When Nicolas Cage first heard the premise of The Unbearable Weight of Massive Talent, he was vaguely offended.
In writer-director Tom Gormican’s comedy, a fictionalized, egocentric, down-on-his-luck version of Nicolas Cage accepts a $1 million offer from a wealthy mega-fan (Pedro Pascal) to attend a party in Spain and finds himself in a real-life action-adventure and tumbling down a rabbit hole of references to his past roles.
“I turned it down three or four times,” Cage tells The Hollywood Reporter in a candid and in-depth interview ahead of the film’s March 12 premiere at SXSW.
An impassioned letter from Gormican (Ghosted) eventually won him over. But even after wrapping production, the actor was convinced he couldn’t stomach the funhouse mirror experience of watching himself play himself (until, that is, he was forced to do it).
Fortunately, the movie will be anything but torturous for audiences — Unbearable Weight just might be Cage’s most accessible live-action work in years. It’s a feel-good comedic adventure with Cage in a dual role as himself and, occasionally, his imaginary alter ego “Nicky” (a bombastic CG-smoothed 1990 version of Cage). Coming off his acclaimed dramatic performance in last year’s indie fav Pig, the 58-year-old discusses the psychological roller coaster of making Unbearable Weight, explains the method behind his onscreen madness, his “mutual departure” with Hollywood, and whether he’d be down for Face/Off 2.
What was your initial reaction to this idea?
I wanted no part of it. But when I got Tom’s letter, then I thought, “OK, he’s not just trying to mock so-called Nick Cage; there is a real interest in some of the earlier work.” His tone was more of a celebration of some of [the actor’s iconic onscreen] moments — like being at the bottom of the pool in Leaving Las Vegas or [using] the gold guns in Face/Off.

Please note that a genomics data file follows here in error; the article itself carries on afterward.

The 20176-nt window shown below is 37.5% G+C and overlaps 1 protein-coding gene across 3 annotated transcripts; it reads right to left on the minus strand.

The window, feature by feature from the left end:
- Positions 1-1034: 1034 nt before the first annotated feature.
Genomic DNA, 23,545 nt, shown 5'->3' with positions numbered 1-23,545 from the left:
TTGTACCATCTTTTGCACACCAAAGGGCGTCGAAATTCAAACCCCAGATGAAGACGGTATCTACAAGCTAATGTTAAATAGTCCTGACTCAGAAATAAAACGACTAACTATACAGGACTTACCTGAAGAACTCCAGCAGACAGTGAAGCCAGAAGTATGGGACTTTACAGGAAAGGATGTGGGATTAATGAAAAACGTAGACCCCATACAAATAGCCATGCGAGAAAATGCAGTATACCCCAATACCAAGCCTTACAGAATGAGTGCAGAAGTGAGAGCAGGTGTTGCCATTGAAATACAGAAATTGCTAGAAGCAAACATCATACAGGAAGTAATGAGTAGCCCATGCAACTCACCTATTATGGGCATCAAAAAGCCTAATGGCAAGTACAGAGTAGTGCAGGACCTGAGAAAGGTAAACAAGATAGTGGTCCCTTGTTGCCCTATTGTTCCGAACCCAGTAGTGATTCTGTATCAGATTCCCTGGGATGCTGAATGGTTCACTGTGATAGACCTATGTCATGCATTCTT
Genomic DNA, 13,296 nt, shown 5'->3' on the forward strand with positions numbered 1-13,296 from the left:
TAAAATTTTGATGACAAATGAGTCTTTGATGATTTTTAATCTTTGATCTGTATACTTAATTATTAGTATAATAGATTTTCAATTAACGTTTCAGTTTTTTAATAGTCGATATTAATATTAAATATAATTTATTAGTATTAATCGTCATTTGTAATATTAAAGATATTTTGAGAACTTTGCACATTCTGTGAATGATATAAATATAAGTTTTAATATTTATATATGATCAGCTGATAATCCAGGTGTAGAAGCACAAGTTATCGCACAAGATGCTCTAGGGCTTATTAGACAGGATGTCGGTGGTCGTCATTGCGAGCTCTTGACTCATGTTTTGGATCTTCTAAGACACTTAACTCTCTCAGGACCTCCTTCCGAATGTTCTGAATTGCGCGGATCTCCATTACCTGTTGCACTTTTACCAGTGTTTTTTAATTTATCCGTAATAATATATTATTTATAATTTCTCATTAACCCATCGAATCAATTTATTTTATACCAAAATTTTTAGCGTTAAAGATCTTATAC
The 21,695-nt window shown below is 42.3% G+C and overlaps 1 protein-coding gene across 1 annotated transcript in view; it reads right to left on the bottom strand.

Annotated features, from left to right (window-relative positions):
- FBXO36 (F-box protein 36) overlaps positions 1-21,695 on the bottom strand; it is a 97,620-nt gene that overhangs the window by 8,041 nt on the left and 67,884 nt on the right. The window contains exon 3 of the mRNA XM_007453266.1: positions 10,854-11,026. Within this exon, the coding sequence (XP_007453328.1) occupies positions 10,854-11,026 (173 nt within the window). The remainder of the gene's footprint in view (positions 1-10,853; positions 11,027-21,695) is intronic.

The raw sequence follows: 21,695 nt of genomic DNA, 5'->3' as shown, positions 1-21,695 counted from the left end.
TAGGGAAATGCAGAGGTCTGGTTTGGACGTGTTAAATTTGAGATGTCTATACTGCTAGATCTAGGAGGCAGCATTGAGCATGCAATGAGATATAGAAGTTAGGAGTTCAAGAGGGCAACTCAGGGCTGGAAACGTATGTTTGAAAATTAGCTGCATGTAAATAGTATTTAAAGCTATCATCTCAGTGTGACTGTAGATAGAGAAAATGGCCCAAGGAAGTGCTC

What really put the hook in me was a sequence that is no longer in the movie. It was a sequence where the Nick Cage character goes into a series of vignettes that are all stylized in the German expressionism of The Cabinet of Doctor Caligari. So there was a sequence in black and white that was a Gone in 60 Seconds race in a Mustang, there was the Leaving Las Vegas character in a hotel room. It was fun to make and cool to look at. Ultimately, the studio decided it was too far out for audiences.
I [also] really responded to the Nicky character, this younger version of myself. They were [initially] talking more about like having the character be like Cameron Poe from Con Air — but that’s not me. Look at my appearance on the Wogan show in England when I was promoting Wild at Heart. That guy was an obnoxious, irreverent, arrogant madman. That’s the young version of me that I think that I would be confronting as the contemporary Nick Cage.
Anybody watching this film is going to wonder: Your family life aside — because that’s clearly fictionalized — how close is the main Nick Cage character to your actual offscreen personality?
Not very close. And it’s hard to put family life aside — that is the biggest departure in Tom’s movie. I always put my family first, and I have turned down some enormous opportunities as a result of that. When I was in a divorce situation [in 2001 from Patricia Arquette], I wouldn’t leave [my son] Weston to be in New Zealand for three years shooting The Lord of the Rings or The Matrix. My choice was always wanting to stay in L.A. and be with my son.
Tom’s argument, which is a good one, was, “Well, this is a movie. We’re telling a story, and the idea is this character is evolving.” And I get that, but I have to go on record that that is a pretty big difference. A version of Nick Cage that doesn’t want to spend time with his kid doesn’t exist.
I also said to Tom, “I don’t use that much profanity.” He’s got me saying the F-bomb every other sentence. Where’s this coming from? That’s not me. He said, “Neurotic Nick Cage is the best Nick Cage.” I have a lot of quiet moments at home with just my cat, reading. Do we want to show any of that? No, because it’s not fun.
The Nick Cage in the movie feels his career is not where it should be. Do you feel that way? That, despite all your success, there’s a level of performance, acclaim or box office you need to hit again?